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Sunday, 6 October 2013

Traditional Dinner


 


 

 

We had yet another cloudy day today. Although the wind has died down to a mere puff every now and then, the sky is still mostly overcast. We are motoring along on a smooth sea.


And in the very darkest nights. The moon only rises early in the morning and, given the overcast sky, we are having really dark nights. You cannot even discern a horizon. Sometimes the clouds part just a little and with a bit of luck a star peeks through. Then you feel comforted that you have not lost most of your senses. The star is like a message from on high passing some positive energy back to you.
 

Yet again I realise where the folklore of old sailors and their beliefs come from. It is easy to get lost in the oceans of your mind. But it is a rather nice feeling. I have had this revelation before. But it remains a nice feeling to be reminded of the way the mind works. Lots of mental images and perceptions in this blue world that we enter from time to time.


We have seen the odd humpback whale since yesterday and there are still some birds around. They seem to follow the boat, rather like scavengers. One wonders whether this is a new habit formed of close association with increased yacht traffic.


Today was my turn to cook dinner. We have a rule on board of alternating beef mince with other meats, so as to prevent the monotony of similar meals when you run out of other food. This is now becoming a small challenge of kudos for the best meal given the standard provisions. This time around there are three of us liking to cook. This makes for more fun on this voyage than I anticipated.


So we all have our turn at cooking beef mince. And today was my beef mince turn.

I made a traditional dish of meatballs and gravy, with potatoes boiled in the skin and butternut squash. The meal was rounded off by a curry bean salad, also a traditional South African dish.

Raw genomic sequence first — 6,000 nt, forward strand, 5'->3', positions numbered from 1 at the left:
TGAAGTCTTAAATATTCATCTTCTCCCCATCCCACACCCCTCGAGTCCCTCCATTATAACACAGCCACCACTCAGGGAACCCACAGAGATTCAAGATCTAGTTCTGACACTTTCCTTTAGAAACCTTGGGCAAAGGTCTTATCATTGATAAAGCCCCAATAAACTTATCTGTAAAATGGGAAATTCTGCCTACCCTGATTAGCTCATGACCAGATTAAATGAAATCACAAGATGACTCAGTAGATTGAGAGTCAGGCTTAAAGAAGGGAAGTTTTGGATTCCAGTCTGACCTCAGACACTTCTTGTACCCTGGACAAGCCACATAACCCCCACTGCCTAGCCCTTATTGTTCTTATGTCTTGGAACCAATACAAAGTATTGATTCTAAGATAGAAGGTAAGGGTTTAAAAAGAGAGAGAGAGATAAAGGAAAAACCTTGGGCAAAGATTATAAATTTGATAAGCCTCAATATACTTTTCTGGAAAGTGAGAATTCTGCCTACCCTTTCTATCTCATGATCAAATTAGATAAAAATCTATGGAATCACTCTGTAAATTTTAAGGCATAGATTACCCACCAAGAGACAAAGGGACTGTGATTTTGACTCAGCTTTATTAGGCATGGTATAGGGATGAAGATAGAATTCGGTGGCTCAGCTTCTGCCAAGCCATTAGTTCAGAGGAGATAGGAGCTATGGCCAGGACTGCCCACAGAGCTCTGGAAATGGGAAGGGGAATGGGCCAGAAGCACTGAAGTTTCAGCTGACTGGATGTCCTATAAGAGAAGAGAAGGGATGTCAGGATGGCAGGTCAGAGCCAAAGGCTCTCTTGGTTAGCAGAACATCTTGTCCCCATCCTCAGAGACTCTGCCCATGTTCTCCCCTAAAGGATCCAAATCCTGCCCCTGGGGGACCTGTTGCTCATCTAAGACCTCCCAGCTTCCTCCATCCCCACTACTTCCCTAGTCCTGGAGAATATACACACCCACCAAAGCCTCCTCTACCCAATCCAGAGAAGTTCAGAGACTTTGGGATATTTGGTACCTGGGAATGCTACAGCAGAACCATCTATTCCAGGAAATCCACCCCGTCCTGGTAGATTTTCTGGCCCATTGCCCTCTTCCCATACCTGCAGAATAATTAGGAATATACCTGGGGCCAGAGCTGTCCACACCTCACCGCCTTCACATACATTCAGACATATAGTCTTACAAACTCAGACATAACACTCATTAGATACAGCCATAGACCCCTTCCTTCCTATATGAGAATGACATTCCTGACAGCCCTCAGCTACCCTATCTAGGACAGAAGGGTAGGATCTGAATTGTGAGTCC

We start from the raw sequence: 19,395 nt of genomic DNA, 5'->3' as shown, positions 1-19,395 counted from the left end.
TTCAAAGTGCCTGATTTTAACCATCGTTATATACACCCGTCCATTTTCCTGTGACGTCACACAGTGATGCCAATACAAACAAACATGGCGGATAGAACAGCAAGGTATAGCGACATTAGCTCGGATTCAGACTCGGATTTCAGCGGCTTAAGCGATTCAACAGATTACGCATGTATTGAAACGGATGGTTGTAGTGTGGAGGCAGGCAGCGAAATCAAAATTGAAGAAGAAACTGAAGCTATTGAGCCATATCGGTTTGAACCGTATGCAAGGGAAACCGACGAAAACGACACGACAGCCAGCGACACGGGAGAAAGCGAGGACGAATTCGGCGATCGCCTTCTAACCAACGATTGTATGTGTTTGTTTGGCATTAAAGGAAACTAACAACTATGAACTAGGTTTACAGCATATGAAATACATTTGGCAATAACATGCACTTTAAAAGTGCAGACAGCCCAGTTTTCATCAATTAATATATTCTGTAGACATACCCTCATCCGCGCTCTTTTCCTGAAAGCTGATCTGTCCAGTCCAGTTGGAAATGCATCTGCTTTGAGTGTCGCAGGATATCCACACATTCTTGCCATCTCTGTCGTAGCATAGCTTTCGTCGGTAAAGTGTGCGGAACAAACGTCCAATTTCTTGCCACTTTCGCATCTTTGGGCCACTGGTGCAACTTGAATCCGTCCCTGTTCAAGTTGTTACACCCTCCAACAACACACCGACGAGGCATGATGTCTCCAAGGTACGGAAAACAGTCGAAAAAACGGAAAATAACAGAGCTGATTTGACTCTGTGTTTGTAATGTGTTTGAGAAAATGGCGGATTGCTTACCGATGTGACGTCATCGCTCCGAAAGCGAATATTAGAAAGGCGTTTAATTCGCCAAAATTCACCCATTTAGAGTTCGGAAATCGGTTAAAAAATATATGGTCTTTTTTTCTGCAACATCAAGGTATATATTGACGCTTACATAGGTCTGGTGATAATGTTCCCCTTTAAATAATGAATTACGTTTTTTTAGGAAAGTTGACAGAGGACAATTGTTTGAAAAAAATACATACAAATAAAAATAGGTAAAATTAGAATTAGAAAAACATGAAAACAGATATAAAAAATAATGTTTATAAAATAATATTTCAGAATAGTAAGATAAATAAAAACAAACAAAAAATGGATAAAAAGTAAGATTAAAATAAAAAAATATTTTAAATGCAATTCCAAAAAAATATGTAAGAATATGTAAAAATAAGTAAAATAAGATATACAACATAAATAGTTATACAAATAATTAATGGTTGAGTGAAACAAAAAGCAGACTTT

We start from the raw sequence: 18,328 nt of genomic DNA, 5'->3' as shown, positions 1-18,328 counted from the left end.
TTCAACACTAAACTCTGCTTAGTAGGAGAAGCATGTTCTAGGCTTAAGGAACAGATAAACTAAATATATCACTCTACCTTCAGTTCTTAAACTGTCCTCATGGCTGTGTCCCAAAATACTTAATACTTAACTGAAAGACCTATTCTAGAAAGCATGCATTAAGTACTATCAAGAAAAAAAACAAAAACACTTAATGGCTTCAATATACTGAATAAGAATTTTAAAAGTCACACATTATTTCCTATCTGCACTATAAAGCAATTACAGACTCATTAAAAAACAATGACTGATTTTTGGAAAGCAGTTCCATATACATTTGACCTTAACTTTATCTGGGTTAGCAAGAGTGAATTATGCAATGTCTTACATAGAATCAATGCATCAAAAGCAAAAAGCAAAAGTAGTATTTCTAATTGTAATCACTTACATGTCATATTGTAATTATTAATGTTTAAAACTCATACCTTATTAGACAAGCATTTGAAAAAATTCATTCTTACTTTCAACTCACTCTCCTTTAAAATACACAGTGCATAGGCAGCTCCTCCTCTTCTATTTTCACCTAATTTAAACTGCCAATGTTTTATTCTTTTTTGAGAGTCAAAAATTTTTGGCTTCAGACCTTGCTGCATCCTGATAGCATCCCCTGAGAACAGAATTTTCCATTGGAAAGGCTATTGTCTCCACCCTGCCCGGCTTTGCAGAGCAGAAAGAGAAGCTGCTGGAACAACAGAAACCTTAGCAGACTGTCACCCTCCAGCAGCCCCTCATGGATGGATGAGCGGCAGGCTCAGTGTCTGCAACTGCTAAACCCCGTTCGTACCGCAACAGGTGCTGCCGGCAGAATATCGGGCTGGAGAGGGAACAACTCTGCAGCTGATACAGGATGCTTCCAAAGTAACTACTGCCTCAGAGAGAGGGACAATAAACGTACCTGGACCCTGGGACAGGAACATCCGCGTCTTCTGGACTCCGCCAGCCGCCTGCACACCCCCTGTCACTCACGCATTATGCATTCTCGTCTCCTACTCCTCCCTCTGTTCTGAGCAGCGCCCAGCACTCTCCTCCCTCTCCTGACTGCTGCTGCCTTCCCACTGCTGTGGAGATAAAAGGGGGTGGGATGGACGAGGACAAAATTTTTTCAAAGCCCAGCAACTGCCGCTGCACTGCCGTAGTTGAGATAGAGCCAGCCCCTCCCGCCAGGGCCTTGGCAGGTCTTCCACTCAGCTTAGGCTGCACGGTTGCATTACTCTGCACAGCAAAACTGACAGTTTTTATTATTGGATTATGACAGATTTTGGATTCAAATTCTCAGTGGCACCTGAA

The chutney is not readily available outside of South African influence, but may be substituted with a mild to hot chilli pepper, chopped, some apricot jam and a dash of vinegar. The oatmeal stretches the meat a little and adds some sponginess to soak up the gravy.



Ingredients



For The Meatballs

 
400g beef mince (ground beef for my American readers)

1 onion, finely chopped

¼ sweet pepper, finely chopped

1 egg, beaten

dollop of Mrs Ball's chutney. Your favourite flavour

1 teaspoon chopped garlic

¾ cup of rolled oatmeal

3 dessert spoons soy sauce

½ cup flour



Some butter for frying.



2 teaspoons gravy powder

1 sachet tomato paste

a dash of soy sauce

some water



Process


Mix all the ingredients thoroughly, keeping the flour aside. I squashed the ingredients through my hand. Although quite messy, it is quite effective. Add a little water if the mix is too dry, a little oatmeal if too wet.



Now use two spoons to make small balls of the mix, roll it in the flour, then fry them in shallow butter. You will need to cycle them out of the frying pan to make room for more. When all is done, add them all back to the pan.



Mix the soy sauce, tomato paste, gravy powder and the leftover flour, complete with the meatball crumbs into a sauce. Add water to make it runny, then add the lot to the frying pan. Simmer this for another ten to fifteen minutes, then take off the heat and allow the dish to rest while you cook the rest of the meal.



Other Ingredients



½ butternut

small piece cinnamon bark

½ cup sugar

1 cup water.

Pinch of salt



Simmer this until the water runs dry, then allow the squash to caramelise. Test the squash to ensure it iscooked through, else you may end up with burnt raw pumpkin. Add water if necessary. I add enough water to cook the dish properly, then take the lid off to allow the water to evaporate faster.



8 small potatoes. I allowed two per person. These are boiled in salty water in the skin and served as they come from the pot. We dabbed some real butter on them.



Reheat the meatballs before serving. Hopefully you were successful in keeping prying fingers of sailors sampling out of the dish.



Bon appetit!





Authored by Johan Zietsman.



Last updated on 2013-09-30







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